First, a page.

Coffee Profiles



Enter a coffee roasting facility anywhere on this planet, and you will meet some of the most interesting artists. The Master Roasters as they are called, are more than just coffee connoisseurs, they are unrelenting perfectionists, akin to trompe l’oeil artists, always seeking perfection.

The Master Roaster is responsible not only for achieving a certain color degree in the coffee, they juggle variables such as time and temperature to bring out the best qualities of the coffee. Love the delicious aroma of coffee in the morning? Now you know who to thank!. To achieve consistent results, the Master Roaster relies on Roast Profiles. These mathematical S curves help the roaster pinpoint variables and roasting milestones that help them achieve the results that each batch of coffee deserves.

Living in the era of computers, where everything can be automated and self regulated, you will find surprising that in many commercial roasting facilities, the art of roasting has been delegated to the push of a button. Sure, you can achieve results this way, but great coffee deserves attention. A nurturing hand that brings out its full potential. After such a long journey, from growing happily in high mountains, harvesting, drying, and long weeks of shipping; coffee deserves to be roasted in a crowning manner.

The following graphic developed by the SCAA for one of its lectures references the roasting profile:

Roasting is a true art that takes many years to master. Like any craft, there are many terms you must become familiar with to understand each part of the process. Some of these points or terms are Drop Temperature, Turning Point, First Crack, Roast Development, End Heat and End Temperature of the Beans. Related to these terms are a range of physical transformations occurring within the beans, such as the famed and enhancing Maillard reaction.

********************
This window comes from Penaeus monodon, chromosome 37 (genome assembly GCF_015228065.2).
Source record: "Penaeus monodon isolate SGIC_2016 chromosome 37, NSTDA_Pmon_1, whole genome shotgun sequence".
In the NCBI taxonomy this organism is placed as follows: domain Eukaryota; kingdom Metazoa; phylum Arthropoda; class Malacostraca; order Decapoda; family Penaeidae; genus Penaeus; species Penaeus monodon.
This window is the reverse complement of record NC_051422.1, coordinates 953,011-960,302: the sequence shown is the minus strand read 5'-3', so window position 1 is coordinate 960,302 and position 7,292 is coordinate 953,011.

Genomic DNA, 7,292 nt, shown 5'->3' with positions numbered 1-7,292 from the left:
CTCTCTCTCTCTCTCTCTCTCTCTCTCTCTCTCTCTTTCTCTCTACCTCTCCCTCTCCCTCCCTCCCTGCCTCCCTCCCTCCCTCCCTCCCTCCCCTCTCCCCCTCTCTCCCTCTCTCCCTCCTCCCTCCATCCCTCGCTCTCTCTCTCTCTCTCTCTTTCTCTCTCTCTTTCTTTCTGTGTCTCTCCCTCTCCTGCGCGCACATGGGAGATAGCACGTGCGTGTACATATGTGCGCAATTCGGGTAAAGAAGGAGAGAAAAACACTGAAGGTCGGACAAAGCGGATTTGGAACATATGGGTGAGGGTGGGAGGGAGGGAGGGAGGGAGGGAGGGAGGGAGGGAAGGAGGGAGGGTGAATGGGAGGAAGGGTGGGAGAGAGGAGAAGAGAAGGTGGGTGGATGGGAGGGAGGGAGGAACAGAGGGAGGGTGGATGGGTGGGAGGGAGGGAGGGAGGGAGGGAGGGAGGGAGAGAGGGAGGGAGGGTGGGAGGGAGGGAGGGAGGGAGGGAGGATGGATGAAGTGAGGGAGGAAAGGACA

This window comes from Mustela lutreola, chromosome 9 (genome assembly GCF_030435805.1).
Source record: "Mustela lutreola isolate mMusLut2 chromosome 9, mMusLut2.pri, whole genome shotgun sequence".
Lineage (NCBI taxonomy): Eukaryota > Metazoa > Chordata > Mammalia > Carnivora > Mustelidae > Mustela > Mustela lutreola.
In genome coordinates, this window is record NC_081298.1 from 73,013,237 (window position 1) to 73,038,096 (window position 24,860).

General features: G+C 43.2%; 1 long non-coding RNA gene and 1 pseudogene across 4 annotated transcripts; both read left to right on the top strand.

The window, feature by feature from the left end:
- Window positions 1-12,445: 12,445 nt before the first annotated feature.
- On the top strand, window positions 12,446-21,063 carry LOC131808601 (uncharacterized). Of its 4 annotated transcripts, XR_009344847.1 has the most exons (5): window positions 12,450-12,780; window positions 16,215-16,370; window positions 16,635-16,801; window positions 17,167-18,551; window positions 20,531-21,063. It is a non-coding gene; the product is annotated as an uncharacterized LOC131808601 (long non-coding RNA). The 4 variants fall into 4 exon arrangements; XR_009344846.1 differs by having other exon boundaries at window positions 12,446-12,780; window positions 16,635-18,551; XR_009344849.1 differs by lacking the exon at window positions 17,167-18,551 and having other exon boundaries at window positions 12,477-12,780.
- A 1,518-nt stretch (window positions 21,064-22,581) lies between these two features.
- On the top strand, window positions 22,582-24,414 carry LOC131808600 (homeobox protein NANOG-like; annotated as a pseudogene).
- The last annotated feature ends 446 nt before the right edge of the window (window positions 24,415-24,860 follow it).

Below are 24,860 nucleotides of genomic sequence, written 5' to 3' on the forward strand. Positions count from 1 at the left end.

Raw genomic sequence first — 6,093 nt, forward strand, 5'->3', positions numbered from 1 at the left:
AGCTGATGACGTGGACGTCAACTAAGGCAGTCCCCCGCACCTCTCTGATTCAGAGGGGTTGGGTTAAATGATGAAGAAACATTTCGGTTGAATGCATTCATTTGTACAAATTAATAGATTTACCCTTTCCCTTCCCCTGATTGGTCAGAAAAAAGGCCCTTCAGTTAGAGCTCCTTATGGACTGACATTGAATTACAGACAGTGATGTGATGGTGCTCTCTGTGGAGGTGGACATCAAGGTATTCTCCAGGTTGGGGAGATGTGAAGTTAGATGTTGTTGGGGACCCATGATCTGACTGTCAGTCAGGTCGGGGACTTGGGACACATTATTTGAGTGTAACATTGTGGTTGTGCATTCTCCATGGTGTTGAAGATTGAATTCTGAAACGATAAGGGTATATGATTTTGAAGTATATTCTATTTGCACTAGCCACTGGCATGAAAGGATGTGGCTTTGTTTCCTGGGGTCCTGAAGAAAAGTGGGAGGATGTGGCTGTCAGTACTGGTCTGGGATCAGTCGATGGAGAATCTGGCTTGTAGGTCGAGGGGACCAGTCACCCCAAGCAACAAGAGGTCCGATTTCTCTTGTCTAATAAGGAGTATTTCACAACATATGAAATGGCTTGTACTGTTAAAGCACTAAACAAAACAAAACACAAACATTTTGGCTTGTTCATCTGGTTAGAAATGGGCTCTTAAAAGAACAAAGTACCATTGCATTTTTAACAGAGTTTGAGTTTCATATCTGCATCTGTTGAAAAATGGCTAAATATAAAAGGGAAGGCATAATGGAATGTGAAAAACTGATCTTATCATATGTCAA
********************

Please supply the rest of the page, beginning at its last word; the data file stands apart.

In future posts, we will do a deeper dive into this fascinating subject. If you are a consumer starting out on a coffee discovery journey, the National Coffee Association of USA has defined some categories to help you understand the characteristics of the coffee you buy:

Light roasts
Light brown in color, this roast is generally preferred for milder coffee varieties. There will be no oil on the surface of these beans because they are not roasted long enough for the oils to break through to the surface.
-Light City
-Half City

Medium roasts
This roast is medium brown in color with a stronger flavor and a non-oily surface. It’s often referred to as the American roast because it is generally preferred in the United States.

Medium dark roasts
Rich, dark color, this roast has some oil on the surface and with a slight bittersweet aftertaste.
-Full City

Dark roasts
This roast produces shiny black beans with an oily surface and a pronounced bitterness. The darker the roast, the less acidity will be found in the coffee beverage. Dark roast coffees run from slightly dark to charred, and the names are often used interchangeably — be sure to check your beans.
-New Orleans

Hope you enjoyed the content. Until next time! Stay caffeinated!